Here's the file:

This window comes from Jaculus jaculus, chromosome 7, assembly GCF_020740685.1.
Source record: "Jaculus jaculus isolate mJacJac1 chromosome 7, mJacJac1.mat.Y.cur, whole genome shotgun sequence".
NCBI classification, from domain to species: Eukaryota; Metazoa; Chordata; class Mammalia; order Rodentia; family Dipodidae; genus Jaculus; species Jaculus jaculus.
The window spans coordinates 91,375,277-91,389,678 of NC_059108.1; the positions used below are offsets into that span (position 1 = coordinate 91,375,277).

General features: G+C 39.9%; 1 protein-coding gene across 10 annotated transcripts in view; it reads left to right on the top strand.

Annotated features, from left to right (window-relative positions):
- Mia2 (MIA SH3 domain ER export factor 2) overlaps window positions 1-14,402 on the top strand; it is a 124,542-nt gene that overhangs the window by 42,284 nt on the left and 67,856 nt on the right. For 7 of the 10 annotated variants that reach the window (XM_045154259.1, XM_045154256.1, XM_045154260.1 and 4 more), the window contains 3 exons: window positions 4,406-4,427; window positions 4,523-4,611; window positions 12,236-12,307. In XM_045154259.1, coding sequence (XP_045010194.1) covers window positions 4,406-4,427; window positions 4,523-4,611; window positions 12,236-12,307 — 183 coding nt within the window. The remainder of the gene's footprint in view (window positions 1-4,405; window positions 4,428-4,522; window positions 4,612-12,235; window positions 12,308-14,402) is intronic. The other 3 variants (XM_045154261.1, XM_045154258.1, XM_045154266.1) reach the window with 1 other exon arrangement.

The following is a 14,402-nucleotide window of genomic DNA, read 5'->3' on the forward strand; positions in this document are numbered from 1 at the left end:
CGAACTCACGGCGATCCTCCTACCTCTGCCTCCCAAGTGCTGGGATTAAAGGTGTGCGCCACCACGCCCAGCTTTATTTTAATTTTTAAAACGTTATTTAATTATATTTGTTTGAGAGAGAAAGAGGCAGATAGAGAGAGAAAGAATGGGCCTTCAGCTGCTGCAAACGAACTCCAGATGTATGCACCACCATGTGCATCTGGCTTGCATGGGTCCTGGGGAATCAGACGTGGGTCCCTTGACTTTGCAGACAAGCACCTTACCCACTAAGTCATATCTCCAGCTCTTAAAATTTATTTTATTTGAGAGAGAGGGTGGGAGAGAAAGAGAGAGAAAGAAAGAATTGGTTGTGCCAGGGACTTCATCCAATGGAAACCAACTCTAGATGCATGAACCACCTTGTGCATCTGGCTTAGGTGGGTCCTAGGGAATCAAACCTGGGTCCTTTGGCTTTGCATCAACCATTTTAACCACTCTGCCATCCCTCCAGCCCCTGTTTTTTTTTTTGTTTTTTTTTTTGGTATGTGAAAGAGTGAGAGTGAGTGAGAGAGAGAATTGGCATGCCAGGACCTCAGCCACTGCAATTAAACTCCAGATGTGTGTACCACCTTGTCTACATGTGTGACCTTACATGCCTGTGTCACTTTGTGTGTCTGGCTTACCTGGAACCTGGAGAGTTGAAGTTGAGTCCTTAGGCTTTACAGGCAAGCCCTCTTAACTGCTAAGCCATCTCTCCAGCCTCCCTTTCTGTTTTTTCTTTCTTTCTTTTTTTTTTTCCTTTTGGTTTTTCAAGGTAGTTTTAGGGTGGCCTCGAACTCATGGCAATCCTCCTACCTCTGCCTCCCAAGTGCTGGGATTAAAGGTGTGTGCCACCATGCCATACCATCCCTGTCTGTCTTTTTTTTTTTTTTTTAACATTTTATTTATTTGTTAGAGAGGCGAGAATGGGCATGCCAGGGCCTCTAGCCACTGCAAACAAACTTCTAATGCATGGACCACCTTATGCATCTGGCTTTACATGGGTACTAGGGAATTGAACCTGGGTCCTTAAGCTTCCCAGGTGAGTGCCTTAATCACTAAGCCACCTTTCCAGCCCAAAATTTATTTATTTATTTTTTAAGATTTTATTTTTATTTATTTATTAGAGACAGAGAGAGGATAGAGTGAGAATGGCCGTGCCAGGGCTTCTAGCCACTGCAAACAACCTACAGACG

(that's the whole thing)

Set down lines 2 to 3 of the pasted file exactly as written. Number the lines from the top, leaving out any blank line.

Source record: "Jaculus jaculus isolate mJacJac1 chromosome 7, mJacJac1.mat.Y.cur, whole genome shotgun sequence".
NCBI classification, from domain to species: Eukaryota; Metazoa; Chordata; class Mammalia; order Rodentia; family Dipodidae; genus Jaculus; species Jaculus jaculus.